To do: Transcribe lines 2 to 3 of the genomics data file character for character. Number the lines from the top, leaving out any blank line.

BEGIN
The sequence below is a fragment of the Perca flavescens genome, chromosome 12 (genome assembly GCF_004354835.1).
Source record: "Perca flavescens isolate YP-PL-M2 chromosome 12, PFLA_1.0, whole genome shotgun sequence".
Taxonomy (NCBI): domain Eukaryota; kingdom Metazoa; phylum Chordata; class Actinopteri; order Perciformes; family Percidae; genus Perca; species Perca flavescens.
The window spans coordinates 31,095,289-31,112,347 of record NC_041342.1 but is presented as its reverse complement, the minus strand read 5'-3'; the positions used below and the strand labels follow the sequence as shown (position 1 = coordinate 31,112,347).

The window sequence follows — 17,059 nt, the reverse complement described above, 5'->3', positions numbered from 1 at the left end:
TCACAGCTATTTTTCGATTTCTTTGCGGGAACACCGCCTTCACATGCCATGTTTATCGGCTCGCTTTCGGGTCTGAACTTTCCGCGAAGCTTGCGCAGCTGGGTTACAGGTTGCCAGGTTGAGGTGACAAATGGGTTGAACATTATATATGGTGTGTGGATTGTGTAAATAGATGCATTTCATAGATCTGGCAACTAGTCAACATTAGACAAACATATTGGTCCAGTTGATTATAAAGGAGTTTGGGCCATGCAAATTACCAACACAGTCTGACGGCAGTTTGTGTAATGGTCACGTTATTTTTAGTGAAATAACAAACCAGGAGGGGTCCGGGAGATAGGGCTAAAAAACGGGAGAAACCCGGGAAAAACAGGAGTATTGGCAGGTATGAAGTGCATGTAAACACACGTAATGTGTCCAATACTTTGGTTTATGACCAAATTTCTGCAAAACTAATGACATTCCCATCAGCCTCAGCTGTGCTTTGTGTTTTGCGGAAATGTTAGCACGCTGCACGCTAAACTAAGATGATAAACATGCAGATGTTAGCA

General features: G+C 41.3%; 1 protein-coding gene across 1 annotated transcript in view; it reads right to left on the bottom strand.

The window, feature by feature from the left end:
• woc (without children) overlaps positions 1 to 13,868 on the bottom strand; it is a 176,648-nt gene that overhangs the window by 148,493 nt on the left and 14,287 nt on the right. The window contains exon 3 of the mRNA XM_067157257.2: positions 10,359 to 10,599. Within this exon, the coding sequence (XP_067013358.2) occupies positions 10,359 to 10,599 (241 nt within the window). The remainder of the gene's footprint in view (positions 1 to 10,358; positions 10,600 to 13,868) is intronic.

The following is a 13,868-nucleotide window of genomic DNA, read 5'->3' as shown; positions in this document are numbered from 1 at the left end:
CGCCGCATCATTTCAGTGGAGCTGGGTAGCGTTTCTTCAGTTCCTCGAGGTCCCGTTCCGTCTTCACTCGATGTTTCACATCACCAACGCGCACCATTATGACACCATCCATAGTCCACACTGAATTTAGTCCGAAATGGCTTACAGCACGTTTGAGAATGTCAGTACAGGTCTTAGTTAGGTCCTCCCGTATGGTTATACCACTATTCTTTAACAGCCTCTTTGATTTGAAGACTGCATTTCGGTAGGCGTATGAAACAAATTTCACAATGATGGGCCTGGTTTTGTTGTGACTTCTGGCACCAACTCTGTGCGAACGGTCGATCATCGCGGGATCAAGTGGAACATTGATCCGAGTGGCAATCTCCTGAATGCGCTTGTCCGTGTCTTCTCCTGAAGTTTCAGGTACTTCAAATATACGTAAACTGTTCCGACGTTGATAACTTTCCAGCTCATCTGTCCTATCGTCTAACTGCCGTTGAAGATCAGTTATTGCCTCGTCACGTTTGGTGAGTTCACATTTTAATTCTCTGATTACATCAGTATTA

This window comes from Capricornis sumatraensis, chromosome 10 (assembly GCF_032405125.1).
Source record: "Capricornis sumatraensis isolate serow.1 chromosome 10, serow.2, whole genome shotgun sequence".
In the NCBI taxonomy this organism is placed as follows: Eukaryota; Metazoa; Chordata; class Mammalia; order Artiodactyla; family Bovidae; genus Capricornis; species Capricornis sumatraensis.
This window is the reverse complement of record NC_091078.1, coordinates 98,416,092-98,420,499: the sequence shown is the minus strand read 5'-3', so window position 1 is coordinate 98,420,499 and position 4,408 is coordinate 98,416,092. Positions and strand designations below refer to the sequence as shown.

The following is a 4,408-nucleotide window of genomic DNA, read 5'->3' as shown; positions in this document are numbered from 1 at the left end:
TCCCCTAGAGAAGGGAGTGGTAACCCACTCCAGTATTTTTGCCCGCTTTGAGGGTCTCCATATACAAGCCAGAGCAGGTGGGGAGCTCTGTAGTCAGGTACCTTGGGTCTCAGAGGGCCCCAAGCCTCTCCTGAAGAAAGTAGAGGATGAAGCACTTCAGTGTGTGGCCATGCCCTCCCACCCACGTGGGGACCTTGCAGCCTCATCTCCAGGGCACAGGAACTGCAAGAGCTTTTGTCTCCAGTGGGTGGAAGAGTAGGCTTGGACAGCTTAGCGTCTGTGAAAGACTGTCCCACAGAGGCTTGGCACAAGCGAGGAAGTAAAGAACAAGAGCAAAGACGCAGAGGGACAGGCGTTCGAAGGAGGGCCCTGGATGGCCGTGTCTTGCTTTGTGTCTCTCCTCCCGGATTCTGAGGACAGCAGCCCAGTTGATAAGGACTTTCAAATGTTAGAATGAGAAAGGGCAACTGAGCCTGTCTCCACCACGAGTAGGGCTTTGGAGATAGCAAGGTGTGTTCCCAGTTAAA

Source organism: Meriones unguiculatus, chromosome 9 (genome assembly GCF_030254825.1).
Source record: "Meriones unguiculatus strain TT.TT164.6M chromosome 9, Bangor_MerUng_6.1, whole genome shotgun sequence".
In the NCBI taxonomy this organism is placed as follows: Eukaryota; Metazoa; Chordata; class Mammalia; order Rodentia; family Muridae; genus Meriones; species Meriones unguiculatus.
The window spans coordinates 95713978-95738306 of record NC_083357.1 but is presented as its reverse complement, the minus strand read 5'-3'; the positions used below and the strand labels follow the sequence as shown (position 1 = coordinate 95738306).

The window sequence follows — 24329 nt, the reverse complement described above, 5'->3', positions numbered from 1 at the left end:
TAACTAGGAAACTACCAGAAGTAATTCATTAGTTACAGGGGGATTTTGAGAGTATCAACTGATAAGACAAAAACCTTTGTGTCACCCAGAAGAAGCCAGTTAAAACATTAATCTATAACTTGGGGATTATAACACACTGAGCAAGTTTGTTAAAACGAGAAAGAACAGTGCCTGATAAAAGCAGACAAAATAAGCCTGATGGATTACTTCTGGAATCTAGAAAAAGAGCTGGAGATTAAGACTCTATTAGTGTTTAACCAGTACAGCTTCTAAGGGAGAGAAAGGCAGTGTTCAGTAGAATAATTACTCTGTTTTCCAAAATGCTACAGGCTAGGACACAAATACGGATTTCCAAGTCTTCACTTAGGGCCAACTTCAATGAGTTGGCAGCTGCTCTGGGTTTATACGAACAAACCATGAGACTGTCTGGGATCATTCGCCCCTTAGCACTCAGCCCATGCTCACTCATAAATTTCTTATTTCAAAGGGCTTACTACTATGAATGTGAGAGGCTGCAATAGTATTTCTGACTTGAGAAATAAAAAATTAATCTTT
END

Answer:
Source record: "Perca flavescens isolate YP-PL-M2 chromosome 12, PFLA_1.0, whole genome shotgun sequence".
Taxonomy (NCBI): domain Eukaryota; kingdom Metazoa; phylum Chordata; class Actinopteri; order Perciformes; family Percidae; genus Perca; species Perca flavescens.